Fall 2015 - HIST 486 D100

Studies in History II (4)

Class Number: 6716

Delivery Method: In Person


  • Course Times + Location:

    Sep 8 – Dec 7, 2015: Wed, 1:30–5:20 p.m.

  • Prerequisites:

    45 units including nine units of lower division history.



Special topics.


Urban Imaginaries *

“Sire, now I have told you about all the cities I know.”
“There is still one of which you never speak.”
Marco Polo bowed his head.
“Venice,” the Khan said.
Marco Smiled. What else do you believe I have been talking about?”
The emperor did not turn a hair. “And yet I have never heard you mention that name.”
And Polo said: “Every time I describe a city I am saying something about Venice.”
        -  Italo Calvino, Invisible Cities

 In Italo Calvino’s Invisible Cities, a fictional Marco Polo describes his native Venice as being at once unique among cities, and sharing something with all cities. Indeed, every city has its own story, its own spaces and places, its own social dynamics and historical trajectory. At the same time, individual cities must also be thought of in terms of their innumerable connections to other cities around the world, links that over the past two hundred years have been defined by the transnational flows of people, goods and ideas. Drawing on the notion of ‘urban imaginaries,’ this course will explore how urban dwellers relate to and represent the cities in which they live. What role do cities play in the drama of modern history? Exploring urban centres from the nineteenth century to the present day, we will discuss the way large-scale processes like globalisation, industrialisation, migration, neoliberalism and colonialism have, and continue to shape the way individuals imagine, perceive, and feel at home in the material, tangible urban environments that frame their everyday lives. We will examine these questions in settings throughout the world, and from a variety of theoretical and disciplinary perspectives. Meeting at Harbour Centre, we will also have the opportunity to leave the classroom and reflect on the ways in which these themes play out right in downtown Vancouver.  

* NB. This is a preliminary outline. Course content is subject to change, and a definitive syllabus will be distributed on the first day of class. For additional information, please contact me at nicolas.kenny@sfu.ca.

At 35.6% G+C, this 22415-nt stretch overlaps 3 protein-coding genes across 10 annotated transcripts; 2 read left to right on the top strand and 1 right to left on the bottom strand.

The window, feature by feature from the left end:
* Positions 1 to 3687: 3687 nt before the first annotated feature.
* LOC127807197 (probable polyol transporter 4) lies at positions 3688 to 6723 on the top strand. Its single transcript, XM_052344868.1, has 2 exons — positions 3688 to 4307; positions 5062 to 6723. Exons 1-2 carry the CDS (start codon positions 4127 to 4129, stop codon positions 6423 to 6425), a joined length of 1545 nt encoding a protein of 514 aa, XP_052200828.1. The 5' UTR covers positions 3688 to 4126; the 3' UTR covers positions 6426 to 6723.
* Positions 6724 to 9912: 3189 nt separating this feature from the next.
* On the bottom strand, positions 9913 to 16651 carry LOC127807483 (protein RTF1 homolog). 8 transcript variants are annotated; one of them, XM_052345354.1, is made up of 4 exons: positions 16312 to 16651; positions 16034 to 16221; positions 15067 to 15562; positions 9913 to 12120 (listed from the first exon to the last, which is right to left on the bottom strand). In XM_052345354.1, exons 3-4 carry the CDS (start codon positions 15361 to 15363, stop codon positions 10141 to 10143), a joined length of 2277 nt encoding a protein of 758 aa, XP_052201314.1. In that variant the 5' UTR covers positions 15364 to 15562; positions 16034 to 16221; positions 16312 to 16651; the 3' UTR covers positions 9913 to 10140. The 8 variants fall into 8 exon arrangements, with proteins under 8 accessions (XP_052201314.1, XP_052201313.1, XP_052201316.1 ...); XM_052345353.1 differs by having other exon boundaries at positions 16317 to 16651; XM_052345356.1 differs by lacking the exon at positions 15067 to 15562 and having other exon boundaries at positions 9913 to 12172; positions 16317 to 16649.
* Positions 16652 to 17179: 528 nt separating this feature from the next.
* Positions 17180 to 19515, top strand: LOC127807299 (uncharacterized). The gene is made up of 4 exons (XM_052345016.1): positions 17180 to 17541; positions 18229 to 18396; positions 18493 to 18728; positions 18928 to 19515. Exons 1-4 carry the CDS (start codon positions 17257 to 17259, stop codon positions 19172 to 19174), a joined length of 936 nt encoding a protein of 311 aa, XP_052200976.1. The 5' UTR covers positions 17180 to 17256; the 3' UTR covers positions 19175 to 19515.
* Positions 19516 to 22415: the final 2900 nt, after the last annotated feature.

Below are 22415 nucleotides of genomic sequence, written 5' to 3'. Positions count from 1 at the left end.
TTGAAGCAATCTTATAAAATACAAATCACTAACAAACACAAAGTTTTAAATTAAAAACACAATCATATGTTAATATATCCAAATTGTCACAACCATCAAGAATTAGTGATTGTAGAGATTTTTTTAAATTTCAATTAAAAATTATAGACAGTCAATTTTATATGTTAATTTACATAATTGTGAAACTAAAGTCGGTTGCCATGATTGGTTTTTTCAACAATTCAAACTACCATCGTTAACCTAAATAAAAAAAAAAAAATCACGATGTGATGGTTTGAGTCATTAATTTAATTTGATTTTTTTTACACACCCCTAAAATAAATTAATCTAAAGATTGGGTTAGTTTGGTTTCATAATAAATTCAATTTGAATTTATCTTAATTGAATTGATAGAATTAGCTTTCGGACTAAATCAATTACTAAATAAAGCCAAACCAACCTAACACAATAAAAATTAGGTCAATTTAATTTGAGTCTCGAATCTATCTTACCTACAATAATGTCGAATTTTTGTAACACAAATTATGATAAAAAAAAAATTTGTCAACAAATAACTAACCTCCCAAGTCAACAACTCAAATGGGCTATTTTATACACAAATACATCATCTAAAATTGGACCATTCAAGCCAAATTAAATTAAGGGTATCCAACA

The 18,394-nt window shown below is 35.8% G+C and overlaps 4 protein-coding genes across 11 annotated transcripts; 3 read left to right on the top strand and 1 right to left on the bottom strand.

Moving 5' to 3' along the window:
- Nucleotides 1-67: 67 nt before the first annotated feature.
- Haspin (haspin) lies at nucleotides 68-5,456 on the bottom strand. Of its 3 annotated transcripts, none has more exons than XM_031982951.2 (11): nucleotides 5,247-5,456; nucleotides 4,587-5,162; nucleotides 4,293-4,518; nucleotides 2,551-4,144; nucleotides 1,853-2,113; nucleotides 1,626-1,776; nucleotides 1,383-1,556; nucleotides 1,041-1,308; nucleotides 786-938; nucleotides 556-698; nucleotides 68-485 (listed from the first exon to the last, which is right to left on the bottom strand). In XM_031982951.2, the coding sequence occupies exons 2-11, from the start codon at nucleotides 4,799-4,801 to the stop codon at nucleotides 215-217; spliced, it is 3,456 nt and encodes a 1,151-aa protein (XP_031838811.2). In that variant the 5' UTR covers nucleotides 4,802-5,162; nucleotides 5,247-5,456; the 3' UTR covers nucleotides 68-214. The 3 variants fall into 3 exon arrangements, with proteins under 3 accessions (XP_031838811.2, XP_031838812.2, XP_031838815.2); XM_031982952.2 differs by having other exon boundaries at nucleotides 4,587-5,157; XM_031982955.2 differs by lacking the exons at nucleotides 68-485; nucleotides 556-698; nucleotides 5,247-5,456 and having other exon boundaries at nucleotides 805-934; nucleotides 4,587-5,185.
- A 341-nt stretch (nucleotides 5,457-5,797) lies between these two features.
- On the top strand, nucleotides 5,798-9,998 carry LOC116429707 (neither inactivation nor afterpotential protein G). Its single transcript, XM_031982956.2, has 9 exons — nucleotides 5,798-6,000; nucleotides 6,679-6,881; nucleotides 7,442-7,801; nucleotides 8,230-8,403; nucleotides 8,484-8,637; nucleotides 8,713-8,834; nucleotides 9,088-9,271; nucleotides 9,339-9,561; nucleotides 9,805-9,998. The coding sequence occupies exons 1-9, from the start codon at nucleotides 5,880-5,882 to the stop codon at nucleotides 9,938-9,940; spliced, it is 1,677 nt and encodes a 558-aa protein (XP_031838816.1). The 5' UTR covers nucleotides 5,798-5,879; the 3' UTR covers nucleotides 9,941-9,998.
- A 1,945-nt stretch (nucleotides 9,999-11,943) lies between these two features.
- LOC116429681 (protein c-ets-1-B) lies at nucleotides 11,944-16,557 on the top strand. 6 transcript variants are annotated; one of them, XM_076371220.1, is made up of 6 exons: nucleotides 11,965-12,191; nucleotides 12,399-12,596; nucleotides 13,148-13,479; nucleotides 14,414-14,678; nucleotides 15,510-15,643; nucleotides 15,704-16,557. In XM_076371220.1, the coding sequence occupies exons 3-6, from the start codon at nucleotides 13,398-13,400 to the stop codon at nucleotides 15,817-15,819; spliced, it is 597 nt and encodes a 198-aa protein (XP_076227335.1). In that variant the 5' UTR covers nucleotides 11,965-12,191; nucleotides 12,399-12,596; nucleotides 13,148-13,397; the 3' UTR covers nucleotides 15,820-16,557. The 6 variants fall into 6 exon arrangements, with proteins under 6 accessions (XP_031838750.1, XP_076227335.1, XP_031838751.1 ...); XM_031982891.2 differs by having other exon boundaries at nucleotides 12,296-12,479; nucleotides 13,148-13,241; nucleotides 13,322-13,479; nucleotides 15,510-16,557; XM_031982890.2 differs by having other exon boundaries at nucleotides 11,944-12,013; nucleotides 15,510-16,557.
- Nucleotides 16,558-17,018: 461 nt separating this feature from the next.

• Seminar participation and presentations 25%
  • Group walking tour 20%
  • Urban biography 10%
  • Major research paper 45%



The following books have been ordered through the SFU bookstore. Titles marked with an asterisk are available for free in electronic format via the SFU library catalogue:

Italo Calvino, Invisible Cities (Harcourt Brace, 1978)

Brian Ladd, The Ghosts of Berlin: Confronting German History in the Urban Landscape (Chicago: University of Chicago Press, 1998)*

Marc Matera, Black London: The Imperial Metropolis and Decolonisation in the Twentieth Century (Berkeley: University of California Press, 2015)*

Katharyne Mitchell, Crossing the Neoliberal Line: Pacific Rim Migration and the Metropolis (Philadelphia: Temple University Press, 2004)

Additional materials will be made available through Canvas.

Registrar Notes:

SFU’s Academic Integrity web site http://students.sfu.ca/academicintegrity.html is filled with information on what is meant by academic dishonesty, where you can find resources to help with your studies and the consequences of cheating.  Check out the site for more information and videos that help explain the issues in plain English.

Each student is responsible for his or her conduct as it affects the University community.  Academic dishonesty, in whatever form, is ultimately destructive of the values of the University. Furthermore, it is unfair and discouraging to the majority of students who pursue their studies honestly. Scholarly integrity is required of all members of the University. http://www.sfu.ca/policies/gazette/student/s10-01.html